Would you like to see a significant lift in revenue next year without having to hire any additional sales or marketing staff? It’s entirely possible. Word-of-mouth advertising in the digital age may not be 100% free — i.e., you will have to invest substantial time and effort up-front — but once you’ve got a system in place for grooming your customers to become brand advocates, the returns can be phenomenal, both for your bottom line and your company’s image.
While most B2B companies — particularly those in the enterprise-level software space — do an admirable job of onboarding new customers during the first six months after conversion, far too many businesses fall short on long-term, after-the-sale customer care. Checking in on a customer twice a year with a short voicemail, email or text is simply not enough anymore. Here’s how to turn your clients from just customers into brand advocates.

The New Marketing Hourglass

As noted by the Demand Generation guru, Gary DeAsi, the new marketing funnel is no longer a funnel; it’s an hourglass. In his post on the Customer Journey Marketer Blog, he explains that there are four additional stages of the customer lifecycle beyond the initial purchase, which make up the lower 40% of the marketing hourglass.

As you can see from DeAsi’s model above, the four post-purchase customer lifecycle stages include:

  • Adoption (onboarding and implementation)
  • Retention (satisfaction and success)
  • Expansion (upsell, cross-sell)
  • Advocacy (loyalty and evangelism)

Note that this model doesn’t just apply to digital marketing. By investing in your customers’ well being across ALL channels during the post-conversion stages, you can essentially take your customers by the hand and guide them down the path of brand ambassadorship.

What B2B Marketers Can  Learn from Nonprofits

When it comes to grooming customers from adoption to advocacy, B2B marketers should take a tip from the world of nonprofits, in which long-term donor retention is the key to an organization’s survival. Savvy fundraisers know that a small 10% increase in donor retention can raise the lifetime value of a nonprofit’s donor database by 200%.
The growing popularity of peer-to-peer fundraising further illustrates the point: one loyal customer or donor has the power to drive literally hundreds of prospects to your door.
Would you be willing to devote just 10% more of your time and resources to after-sale customer care for a potential 200% return on investment?

A Necessary Shift in Mind-Set

Adopting a more long-term view of your customers and leading them on the journey from adoption to brand evangelism will likely require a mind-set shift for sales and marketing team members.
View customers as your partners, not as cash cows. In the old marketing funnel model, a salesperson would spend a lot of time learning about the prospect and his/her business needs. Once the prospect converted to customer status, the company’s role switched to largely a supportive one. Customers were assigned to a new account rep and rarely ever spoke with the original salesperson again.
With the new hourglass model, however, the focus is more on nurturing a long-term relationship, which means the original salesperson’s role will need to take on a broader, more extended sweep. In developing your post-purchase marketing plan, you will still need an account rep to handle day-to-day communications, but you’ll also need to find ways to insert the original salesperson back into your customer retention tactics and strategy. Your mind-set should be that your customer is now a partner sharing in the success of your business, just as you are sharing in theirs.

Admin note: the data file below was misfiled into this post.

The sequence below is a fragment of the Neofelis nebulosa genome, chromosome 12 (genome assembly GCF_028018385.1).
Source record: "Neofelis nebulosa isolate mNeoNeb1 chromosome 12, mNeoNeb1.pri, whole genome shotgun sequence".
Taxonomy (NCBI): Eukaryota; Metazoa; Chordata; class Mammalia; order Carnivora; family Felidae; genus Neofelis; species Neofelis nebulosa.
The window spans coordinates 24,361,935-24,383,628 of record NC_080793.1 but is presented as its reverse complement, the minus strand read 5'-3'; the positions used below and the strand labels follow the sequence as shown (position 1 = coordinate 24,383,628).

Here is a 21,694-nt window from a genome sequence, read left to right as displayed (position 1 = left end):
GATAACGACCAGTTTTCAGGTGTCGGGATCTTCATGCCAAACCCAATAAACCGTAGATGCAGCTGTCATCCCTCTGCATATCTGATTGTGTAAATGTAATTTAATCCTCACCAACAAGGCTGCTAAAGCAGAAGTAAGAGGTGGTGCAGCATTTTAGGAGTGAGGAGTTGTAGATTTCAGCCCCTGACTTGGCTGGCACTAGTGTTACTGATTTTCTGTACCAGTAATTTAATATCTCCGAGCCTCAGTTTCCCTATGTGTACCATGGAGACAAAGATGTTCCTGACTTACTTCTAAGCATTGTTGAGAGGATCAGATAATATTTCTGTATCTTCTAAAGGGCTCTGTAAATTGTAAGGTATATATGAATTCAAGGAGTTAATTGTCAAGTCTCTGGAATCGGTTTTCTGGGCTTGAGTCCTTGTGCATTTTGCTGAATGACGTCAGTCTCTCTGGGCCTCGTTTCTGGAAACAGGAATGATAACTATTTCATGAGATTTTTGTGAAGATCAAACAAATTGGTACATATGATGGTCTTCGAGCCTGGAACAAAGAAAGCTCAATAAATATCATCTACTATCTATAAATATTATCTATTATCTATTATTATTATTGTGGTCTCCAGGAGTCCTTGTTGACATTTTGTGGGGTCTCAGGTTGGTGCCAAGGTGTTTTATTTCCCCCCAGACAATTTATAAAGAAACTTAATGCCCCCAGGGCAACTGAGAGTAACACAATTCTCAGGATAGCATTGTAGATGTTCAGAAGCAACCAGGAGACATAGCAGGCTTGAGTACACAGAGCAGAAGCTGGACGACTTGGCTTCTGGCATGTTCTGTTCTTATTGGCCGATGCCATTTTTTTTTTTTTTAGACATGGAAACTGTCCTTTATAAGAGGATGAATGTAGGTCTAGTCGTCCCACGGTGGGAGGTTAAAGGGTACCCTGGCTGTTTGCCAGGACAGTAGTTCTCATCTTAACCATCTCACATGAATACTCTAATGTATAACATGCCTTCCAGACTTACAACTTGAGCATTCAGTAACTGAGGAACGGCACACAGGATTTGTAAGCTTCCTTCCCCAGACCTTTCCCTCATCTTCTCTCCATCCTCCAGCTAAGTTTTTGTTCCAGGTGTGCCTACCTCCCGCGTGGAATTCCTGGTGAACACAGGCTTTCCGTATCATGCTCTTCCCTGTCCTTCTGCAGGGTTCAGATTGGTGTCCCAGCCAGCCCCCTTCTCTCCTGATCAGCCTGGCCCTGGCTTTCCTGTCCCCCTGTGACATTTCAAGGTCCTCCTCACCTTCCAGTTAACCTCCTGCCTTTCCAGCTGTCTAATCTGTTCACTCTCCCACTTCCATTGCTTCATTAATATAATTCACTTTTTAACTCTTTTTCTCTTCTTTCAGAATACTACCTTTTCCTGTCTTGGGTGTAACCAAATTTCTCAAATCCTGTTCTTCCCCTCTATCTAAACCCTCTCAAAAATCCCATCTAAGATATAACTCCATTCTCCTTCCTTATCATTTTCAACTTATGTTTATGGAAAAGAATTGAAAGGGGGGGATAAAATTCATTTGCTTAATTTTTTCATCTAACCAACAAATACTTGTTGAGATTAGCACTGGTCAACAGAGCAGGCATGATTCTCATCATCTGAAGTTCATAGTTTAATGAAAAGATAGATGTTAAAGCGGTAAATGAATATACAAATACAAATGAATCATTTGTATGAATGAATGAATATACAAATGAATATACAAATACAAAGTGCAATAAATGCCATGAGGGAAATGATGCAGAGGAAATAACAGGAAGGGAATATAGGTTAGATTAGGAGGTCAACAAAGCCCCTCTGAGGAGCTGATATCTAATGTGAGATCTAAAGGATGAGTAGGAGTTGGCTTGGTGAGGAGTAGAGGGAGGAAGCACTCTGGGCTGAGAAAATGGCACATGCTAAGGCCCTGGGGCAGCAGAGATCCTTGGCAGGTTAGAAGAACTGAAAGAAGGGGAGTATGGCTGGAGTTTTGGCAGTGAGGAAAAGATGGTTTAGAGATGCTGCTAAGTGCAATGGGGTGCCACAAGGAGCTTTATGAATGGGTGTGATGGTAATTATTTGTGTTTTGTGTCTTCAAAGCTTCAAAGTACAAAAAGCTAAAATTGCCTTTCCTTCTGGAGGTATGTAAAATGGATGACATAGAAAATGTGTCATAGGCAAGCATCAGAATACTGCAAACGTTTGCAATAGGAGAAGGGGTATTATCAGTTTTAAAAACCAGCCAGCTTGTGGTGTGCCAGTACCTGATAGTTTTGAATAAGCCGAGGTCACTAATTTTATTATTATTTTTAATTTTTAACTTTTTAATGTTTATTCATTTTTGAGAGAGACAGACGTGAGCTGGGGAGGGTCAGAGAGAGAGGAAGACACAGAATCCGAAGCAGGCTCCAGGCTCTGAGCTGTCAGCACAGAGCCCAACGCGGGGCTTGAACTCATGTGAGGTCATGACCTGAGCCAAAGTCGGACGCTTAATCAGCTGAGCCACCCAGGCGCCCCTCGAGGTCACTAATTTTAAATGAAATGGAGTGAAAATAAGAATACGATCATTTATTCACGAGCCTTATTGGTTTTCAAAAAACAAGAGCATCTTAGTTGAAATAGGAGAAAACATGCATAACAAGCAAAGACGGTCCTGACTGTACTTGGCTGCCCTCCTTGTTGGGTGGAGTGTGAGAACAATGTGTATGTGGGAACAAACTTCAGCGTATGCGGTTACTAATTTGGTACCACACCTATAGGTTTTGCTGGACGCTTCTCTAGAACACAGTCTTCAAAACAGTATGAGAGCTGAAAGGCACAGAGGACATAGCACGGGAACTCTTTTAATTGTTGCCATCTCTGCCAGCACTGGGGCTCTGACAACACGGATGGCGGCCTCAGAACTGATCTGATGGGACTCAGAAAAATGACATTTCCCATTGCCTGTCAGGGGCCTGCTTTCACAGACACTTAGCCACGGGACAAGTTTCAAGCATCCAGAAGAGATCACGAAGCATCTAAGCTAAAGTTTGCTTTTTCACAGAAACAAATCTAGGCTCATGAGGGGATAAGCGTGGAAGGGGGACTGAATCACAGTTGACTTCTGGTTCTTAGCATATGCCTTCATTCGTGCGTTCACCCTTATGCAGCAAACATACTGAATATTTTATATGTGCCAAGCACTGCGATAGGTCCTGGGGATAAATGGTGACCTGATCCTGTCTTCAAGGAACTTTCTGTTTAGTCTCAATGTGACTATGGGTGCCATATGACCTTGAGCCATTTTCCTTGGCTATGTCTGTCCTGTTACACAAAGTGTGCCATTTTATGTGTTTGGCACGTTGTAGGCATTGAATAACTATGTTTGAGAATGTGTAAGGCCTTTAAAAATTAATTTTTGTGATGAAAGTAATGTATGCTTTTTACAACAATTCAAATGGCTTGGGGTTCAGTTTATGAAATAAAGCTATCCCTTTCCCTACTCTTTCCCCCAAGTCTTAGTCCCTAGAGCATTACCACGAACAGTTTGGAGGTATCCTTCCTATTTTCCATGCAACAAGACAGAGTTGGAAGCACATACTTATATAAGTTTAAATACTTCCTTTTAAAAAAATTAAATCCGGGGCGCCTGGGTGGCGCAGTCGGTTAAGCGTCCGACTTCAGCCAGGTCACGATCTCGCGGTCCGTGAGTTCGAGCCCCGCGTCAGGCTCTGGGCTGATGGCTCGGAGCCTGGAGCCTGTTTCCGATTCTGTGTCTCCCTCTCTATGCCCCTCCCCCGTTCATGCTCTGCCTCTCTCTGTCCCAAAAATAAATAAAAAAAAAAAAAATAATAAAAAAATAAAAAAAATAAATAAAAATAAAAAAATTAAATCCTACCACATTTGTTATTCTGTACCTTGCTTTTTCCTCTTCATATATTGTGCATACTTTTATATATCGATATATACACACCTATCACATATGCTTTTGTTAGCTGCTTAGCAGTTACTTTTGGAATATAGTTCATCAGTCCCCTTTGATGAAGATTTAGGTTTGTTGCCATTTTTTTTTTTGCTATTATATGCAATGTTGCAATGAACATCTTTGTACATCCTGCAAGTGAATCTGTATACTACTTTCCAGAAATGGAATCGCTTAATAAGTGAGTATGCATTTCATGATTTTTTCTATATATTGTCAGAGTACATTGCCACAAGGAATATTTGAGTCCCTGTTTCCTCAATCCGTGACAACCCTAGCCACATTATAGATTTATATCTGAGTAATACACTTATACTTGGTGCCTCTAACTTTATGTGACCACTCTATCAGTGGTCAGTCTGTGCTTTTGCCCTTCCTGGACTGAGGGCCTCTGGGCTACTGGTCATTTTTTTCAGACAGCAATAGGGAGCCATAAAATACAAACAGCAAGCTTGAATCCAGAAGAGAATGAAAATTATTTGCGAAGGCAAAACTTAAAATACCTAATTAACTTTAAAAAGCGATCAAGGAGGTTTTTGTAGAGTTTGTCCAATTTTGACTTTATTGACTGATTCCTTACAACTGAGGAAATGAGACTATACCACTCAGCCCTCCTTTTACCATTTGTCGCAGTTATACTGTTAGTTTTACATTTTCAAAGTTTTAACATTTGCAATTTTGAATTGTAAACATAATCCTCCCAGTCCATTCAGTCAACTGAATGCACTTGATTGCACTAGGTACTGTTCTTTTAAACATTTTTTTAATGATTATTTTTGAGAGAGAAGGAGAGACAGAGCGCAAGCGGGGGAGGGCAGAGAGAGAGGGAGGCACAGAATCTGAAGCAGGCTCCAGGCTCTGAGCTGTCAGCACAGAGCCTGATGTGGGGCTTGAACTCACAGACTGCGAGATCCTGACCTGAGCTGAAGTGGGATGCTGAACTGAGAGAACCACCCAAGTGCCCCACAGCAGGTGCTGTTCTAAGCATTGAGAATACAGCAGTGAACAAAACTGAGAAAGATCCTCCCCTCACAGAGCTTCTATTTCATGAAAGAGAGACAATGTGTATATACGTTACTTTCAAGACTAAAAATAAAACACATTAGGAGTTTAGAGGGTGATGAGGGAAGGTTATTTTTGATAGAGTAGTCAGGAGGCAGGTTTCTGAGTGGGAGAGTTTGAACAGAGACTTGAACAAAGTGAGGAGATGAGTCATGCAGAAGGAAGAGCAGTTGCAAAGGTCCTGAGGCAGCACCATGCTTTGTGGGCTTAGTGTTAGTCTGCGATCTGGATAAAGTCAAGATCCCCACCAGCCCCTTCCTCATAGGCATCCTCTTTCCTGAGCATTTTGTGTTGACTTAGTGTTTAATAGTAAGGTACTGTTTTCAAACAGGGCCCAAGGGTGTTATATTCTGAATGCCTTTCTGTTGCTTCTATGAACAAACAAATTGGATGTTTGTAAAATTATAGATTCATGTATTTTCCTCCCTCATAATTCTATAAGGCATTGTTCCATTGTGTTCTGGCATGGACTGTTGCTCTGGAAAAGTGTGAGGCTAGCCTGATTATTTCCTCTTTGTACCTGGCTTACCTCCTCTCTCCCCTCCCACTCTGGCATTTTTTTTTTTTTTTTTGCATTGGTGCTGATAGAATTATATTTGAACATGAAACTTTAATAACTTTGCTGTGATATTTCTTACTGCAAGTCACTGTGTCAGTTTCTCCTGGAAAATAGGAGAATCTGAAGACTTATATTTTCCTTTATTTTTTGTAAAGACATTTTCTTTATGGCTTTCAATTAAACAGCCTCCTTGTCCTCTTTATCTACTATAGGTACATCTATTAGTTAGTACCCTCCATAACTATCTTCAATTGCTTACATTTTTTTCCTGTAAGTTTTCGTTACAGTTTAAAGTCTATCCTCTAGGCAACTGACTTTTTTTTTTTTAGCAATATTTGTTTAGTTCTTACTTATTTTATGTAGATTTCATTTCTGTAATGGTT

pexels-photo-551652 (1)
Speak TO your customers, not AT them. In your marketing collateral, you’ll need to adopt a voice change. There’s a big difference between “you marketing” and “we marketing.” “You marketing” — which features messaging that speaks directly to and empathizes with the customer — is far more effective than “we marketing,” which is basically a one-sided conversation extolling all the virtues of your products and services.
Ideally, in your marketing copy, the word “you” should appear twice as often as the words “us,” “we,” “I” or your company name. If you don’t have time to count word for word, you can use this handy online tool affectionately known in the nonprofit world as a “we-we” calculator.

Brand Advocacy Engagement Tools

In addition to changing your mind-set, extending your post-purchase communications strategy, and changing your marketing “voice,” you also need to create an environment that solicits customer engagement and loyalty, which can ultimately lead to brand evangelism.
There are a lot of things you can do to make it easier for a customer to want to jump on the brand ambassador bandwagon. At a minimum, you should offer lots of in-depth, helpful content that’s easy to share, comment on, and engage with, such as:

  • Blogs
  • Webinars
  • YouTube Videos
  • Social media posts

In addition, once a customer has been with you for over a year, invite them to leave a review on Google, G2Crowd, TrustPilot and other ratings websites.

Always Be Courting

The old marketing funnel has changed, and along with it, the old sales mantra of “Always Be Closing” has changed as well. Instead, sales and marketing staff should “always be courting.” Just like a happy marriage, salespeople who want to develop a long-term customer lifecycle strategy need to make a conscious effort to always be in courtship mode — including engaging with customers on a regular basis, expressing gratitude for their loyalty, and demonstrating a genuine interest in their livelihood and success.
How do you plan to “keep the magic alive” in your long-term relationship with customers being groomed to become advocates? We’d love to hear your ideas in the comments below.

Skip to content